The Book of Ringo

Back in the sixties if you had to make a decision about anything (from whether to have children or sell your bicycle) chances are good that you consulted the I Ching. Some people still do this of course and I wouldn’t want to dissuade them from utilizing an age old book of wisdom.

But I’m announcing on this blog that I’m now putting together a new spiritual almanac that I’m calling “The Book of Ringo”.

Why? Because I believe that the wisest words of the last generation are those of the overlooked Beatle, Richard Starkey.

This is always the way of things when it comes to holy men or women. They’re right here in our midst but we don’t see them.

Everybody remembers the topsy-turvy lingo of John Lennon and Paul McCartney or the sage pronouncements of Maharishi—but we can now see that wise as these people may have been or might still be, they are, as the poet Emily Dickinson once said, “playing at paste” as opposed to Ringo who has the real gems.    

Who among you remembers that the first question asked of The Beatles as they stood on American soil for the first time at Idlewild was posed by a hostile reporter who snarled at Ringo: “What do you think of Beethoven?”

Ringo said: “I love Beethoven, especially the poems.”

I would love to top that, but I’m not wise enough. Not by a country mile in the company of my long winded grandmother am I that smart.

Like the I Ching you can sort Ringo’s lyrics and pronouncements in any shape and they will answer your questions.

Example: “Why is life so hard?”


“I’d ask my friends to come and see/an Octopus’s garden with me.”

But of course like all holy men, Ringo is fast.

At this year’s Grammy Awards Ringo overheard Natalie Cole complaining about Amy Winehouse’s multiple awards and he said:

"Man, those are some grapes!

Need more proof Ringo is a guru?

Press: “What do you think of topless bathing suits?”

Ringo:  “We’ve been wearing them for years.”

Upon seeing America for the first time:

“So this is America. They must be out of their minds.”

Of course the secret of all spiritual figures is that they invariably come from humble roots. Ringo once said that Gene Autrey was his first musical influence.

I rest my case.

The process of cross-indexing the Book of Ringo could take several years. And obviously there’s some theosophical research that has to be done. What for instance does this mean exactly?

Reporter: “Why do you always wear six rings?”

Ringo: “because six is too heavy.”

Man, I’m sorry! That’s better than the Dhammapada!


Celebrity Endorsement

News Flash: Poet and essayist Stephen Kuusisto has been endorsed this morning by Mr. Green Jeans, the longtime straight man to Captain Kangaroo.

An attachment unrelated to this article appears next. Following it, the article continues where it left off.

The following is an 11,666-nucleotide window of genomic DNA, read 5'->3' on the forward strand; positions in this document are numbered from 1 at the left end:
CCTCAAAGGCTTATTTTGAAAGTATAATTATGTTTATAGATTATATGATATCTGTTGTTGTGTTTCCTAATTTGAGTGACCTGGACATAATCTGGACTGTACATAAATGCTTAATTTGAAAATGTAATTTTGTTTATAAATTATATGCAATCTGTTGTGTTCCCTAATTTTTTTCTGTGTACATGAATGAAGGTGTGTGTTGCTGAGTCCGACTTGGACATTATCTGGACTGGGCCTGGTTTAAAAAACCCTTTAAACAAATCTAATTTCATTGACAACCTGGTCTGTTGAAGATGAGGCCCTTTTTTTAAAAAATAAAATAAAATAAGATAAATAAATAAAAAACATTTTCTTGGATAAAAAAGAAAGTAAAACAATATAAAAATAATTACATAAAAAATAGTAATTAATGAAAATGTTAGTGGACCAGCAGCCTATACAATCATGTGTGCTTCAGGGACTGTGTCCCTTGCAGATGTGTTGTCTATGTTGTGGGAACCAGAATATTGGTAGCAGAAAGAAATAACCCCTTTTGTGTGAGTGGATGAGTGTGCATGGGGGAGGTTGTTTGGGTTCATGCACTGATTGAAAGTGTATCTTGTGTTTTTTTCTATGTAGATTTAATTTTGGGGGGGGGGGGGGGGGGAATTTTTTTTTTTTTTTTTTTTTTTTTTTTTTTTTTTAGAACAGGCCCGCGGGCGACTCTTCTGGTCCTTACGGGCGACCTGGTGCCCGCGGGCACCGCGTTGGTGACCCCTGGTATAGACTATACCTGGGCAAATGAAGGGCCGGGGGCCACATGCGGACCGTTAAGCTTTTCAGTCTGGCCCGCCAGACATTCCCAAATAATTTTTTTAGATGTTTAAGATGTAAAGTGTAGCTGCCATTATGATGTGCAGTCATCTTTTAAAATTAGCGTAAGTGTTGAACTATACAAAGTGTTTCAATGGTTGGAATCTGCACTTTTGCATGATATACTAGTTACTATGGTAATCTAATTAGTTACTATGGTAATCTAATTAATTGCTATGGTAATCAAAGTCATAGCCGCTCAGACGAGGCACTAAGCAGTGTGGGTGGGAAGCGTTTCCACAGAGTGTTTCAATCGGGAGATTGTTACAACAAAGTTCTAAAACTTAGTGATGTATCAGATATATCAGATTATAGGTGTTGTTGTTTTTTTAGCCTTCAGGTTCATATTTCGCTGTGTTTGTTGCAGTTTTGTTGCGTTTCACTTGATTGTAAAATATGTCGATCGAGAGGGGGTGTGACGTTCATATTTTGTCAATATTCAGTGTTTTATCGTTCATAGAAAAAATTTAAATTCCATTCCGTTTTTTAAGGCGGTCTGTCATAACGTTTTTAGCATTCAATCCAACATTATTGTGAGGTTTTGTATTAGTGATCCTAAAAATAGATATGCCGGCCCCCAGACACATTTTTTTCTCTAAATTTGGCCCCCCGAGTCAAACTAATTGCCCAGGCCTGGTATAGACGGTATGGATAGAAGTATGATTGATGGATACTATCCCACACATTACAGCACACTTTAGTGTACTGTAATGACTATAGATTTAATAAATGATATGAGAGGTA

Mr. Jeans, who is deceased, but who remains remarkably spry, says by way of the Ouija Board that Kuusisto, who is unknown outside a narrow range of mostly well meaning literary readers, “has the good sense to smile in public, even when there’s excrement  on his shoes.”

Kuusisto, who was on a book tour to Begonia, Idaho, said by means of a ham radio that he was flattered to be backed by any of the Kangaroo cast, but he’s a little worried that Mr. Moose hasn’t endorsed the endorsement from Mr. Green Jeans and added: “It’s clear that there are divisions among dead Kangaroo-istas about the virtues of continuing to grin when you have dung on your loafers. This is a divisive issue among dead children’s television stars.”

The coveted endorsement of an American writer by Captain Kangaroo has not been forthcoming.

“He’s of two minds about poop,” Kuusisto said. “He knows it’s a real issue, but he’s afraid to acknowledge it because he might then be confused with Soupy Sales.”

Captain Kangaroo cannot be reached via Ouija Board.



As written by Simi Linton:

Definitions of the word “blind” found in my computer’s Thesaurus
support the idea that blindness limits . The terms ignorant,
imperceptive, insensitive, irrational, oblivious, obtuse, random, rash,
stagger, unaware, unconscious, uncontrolled, unknowing, unplanned and
violent came up on my screen. My Roget’s Thesaurus also provided
inattentive and purposeless. These meanings lurk under the surface when
the word “blind” is used whether on its own, or in pairings, in such
phrases as “blind passion”, “blind rage”, “blind justice”, “blind
drunk” and “blind faith”.

How can the culture get away with attaching such an absurd
proliferations of meanings to a condition that affects, simply, visual
acuity? Of all the impairments, blindness seems to call up the most
fantastical of responses. These are used, uncritically and without
apparent irony by many and often.

Read Simi’s post in its entirety:  Blind Blind People and Other Spurious Tales

Longshot Takes Presidential Campaign to New Hampshire

You’ve probably never heard of him, but this man’s views on issues that concern us all are worth listening to. 

Catch up to him in New Hampshire – New Hampshire, Ohio that is – and listen to his latest "stump" speech.  It’s very brief but there is little doubt you’ll appreciate his fresh perspective.

(If nothing else, you’ll probably chuckle.  That could be a good thing! )

~ Connie